Russia's ability to deploy military forces around the world is significantly depleted from the Soviet era. This report describes the strengths and weaknesses of Russia's ground force deployment capacity.
Disputes over the regional order in post-Soviet Europe and Eurasia are at the core of the breakdown in relations between Russia and the West and have created major challenges for the states caught in between. A new approach to the order could boost security and prosperity in the region.
The West has only modest capacity to influence circumstances in most post-Soviet countries. In Ukraine, Georgia, Armenia and Moldova, however, the West has the potential to make a real difference by supporting civil society and improved governance.
The crisis in Ukraine has proved a watershed moment for Russia's relations with the West. In Ukraine and the Art of Strategy, Lawrence Freedman presents a brief history of the conflict and analyzes it in the context of strategic theory.
Democratic bright spots are emerging in Armenia and Georgia despite their being wedged between less-than-democratic regional powers. Both countries seek to consolidate democratic gains and overcome poverty while managing daunting challenges from Russia and separatist conflicts. While pursuing these priorities, the countries deserve continued, strong Western support.
Moscow's seizure of Crimea and war in eastern Ukraine have led the West to sanction Russians and expand aid to Ukraine, and NATO to shift land and air forces eastward. Expanded Russian coercion may draw more NATO naval power closer to Russia's shores and lead to tougher sanctions.
Russia is engaged in an active, worldwide propaganda campaign, but it is particularly interested in targeting its western border. What can the United States and allied governments do to limit Russian influence in the region?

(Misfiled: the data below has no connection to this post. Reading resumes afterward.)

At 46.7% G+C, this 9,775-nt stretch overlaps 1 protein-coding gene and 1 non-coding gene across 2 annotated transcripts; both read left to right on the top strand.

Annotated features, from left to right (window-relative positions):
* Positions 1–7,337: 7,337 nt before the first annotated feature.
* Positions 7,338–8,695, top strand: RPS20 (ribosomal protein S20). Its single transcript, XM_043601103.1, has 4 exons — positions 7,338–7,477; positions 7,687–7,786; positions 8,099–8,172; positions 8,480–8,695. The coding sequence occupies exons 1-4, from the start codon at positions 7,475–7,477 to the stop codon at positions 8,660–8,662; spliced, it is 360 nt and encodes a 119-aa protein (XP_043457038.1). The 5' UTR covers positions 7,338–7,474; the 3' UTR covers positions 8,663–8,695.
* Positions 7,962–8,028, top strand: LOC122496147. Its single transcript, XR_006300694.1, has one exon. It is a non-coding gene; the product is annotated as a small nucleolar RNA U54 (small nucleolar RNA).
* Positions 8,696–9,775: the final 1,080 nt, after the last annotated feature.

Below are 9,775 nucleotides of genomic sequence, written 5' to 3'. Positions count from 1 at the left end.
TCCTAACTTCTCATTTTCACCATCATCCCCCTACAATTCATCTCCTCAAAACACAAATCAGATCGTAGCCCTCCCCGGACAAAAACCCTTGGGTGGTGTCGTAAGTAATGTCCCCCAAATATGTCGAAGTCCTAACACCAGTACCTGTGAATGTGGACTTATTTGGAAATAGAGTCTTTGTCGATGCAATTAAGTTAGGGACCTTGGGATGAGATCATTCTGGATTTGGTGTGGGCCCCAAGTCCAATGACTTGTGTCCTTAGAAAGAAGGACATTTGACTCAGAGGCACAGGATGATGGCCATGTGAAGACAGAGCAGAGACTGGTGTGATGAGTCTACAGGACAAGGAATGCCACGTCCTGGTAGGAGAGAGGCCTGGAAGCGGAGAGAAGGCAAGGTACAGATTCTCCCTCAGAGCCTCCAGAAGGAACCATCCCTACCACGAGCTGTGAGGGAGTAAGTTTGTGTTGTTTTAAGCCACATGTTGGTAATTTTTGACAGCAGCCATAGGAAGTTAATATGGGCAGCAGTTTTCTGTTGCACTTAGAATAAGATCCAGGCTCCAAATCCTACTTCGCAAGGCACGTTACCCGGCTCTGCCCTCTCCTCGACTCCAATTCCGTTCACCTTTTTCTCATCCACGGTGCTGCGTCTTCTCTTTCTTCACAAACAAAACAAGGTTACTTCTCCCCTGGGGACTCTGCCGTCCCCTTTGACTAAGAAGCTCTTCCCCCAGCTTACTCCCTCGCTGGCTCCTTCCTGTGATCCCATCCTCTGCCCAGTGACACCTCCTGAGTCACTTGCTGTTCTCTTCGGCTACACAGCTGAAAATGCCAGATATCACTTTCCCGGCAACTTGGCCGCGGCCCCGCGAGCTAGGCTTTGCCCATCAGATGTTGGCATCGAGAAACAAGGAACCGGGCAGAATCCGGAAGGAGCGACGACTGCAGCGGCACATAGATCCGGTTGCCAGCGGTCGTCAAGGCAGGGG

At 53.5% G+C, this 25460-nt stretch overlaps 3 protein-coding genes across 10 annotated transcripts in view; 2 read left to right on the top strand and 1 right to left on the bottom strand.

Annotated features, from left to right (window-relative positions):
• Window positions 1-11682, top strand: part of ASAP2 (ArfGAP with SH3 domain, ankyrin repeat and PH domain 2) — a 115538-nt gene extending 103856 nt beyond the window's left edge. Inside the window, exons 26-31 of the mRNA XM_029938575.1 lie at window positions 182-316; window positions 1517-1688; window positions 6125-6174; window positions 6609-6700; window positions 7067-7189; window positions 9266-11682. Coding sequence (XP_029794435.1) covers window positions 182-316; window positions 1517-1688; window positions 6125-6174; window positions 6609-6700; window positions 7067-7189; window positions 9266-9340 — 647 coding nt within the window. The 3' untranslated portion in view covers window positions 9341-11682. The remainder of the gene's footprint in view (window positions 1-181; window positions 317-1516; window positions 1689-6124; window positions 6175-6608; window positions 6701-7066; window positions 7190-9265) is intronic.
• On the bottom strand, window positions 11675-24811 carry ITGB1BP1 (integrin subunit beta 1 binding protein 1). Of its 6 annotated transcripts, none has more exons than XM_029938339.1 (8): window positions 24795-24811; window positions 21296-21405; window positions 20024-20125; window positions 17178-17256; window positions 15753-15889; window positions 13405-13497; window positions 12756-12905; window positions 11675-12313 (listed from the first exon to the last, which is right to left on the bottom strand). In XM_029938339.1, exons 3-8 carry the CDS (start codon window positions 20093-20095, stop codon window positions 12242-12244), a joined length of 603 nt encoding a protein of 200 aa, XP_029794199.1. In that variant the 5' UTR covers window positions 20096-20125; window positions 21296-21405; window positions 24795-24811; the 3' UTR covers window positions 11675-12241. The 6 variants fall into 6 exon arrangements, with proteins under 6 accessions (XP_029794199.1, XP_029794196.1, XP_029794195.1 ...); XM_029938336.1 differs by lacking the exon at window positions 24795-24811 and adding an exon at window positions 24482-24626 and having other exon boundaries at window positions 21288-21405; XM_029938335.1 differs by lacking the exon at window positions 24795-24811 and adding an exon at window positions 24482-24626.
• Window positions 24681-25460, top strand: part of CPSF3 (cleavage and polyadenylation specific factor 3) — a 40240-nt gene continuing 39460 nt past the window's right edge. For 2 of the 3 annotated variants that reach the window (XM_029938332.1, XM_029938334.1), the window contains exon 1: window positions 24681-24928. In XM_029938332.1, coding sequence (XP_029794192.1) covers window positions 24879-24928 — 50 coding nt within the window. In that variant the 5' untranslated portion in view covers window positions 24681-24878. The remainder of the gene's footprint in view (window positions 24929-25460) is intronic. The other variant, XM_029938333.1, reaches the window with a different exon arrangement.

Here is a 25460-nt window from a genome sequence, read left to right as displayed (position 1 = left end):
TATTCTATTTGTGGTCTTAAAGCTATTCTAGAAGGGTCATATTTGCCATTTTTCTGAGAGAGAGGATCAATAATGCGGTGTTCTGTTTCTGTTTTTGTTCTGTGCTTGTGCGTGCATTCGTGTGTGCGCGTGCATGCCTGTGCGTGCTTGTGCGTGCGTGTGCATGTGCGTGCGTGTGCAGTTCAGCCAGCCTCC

At the July 16 summit in Helsinki, President Trump might stress that the West will persist in imposing costs on Russia for current and any future malign interventions. At the same time, he could offer to work with Putin in the search for peace in Syria and Ukraine if Moscow were to decide to withdraw its forces.
This Perspective proposes a new approach to the regional order in post-Soviet Europe and Eurasia that would foster greater stability in the region and reduce dangerous tensions in Russia-West relations.
Russia uses social media in nearby states to sow dissent against neighboring governments and NATO. Options for countering the Kremlin's campaign include tracking and blocking propaganda more quickly and offering alternative content to help displace the Russian narrative.
The perspectives collected in these conference proceedings explore alternatives to the current approaches to the regional order for the states "in between" the West and Russia -- Ukraine, Belarus, Moldova, Georgia, Armenia, and Azerbaijan.
Russian military modernization raises concerns about the Intelligence Community's (IC's) ability to warn of Russian aggression, particularly on NATO's eastern flank. Using themes from past events, the report makes recommendations to improve warning.
Religion is a visible force in the sociopolitical life of post-Soviet countries. Understanding how religion has contributed to peace or tensions in the region could inform policymakers and others working to bring stability to the former Soviet republics.
The West needs to work more quickly and coordinate better to offset Russia's capabilities, aggressiveness, and success. Responding to Russia's hostile influence involves predicting Russia's targets, identifying the tools it's likely to use, and playing the long game rather than focusing on near-term events.
Russia's annexation of Crimea was a decisive use of military force toward political ends. But Russia benefited from favorable circumstances that make this hard to replicate. Moscow likely considers its campaign in Eastern Ukraine a strategic success but an unsuccessful operation.
The Ukraine conflict has left every major actor involved worse off than it was before, and a resolution seems as elusive as ever. An inclusive dialogue on the regional order could be the first step toward defusing the conflict.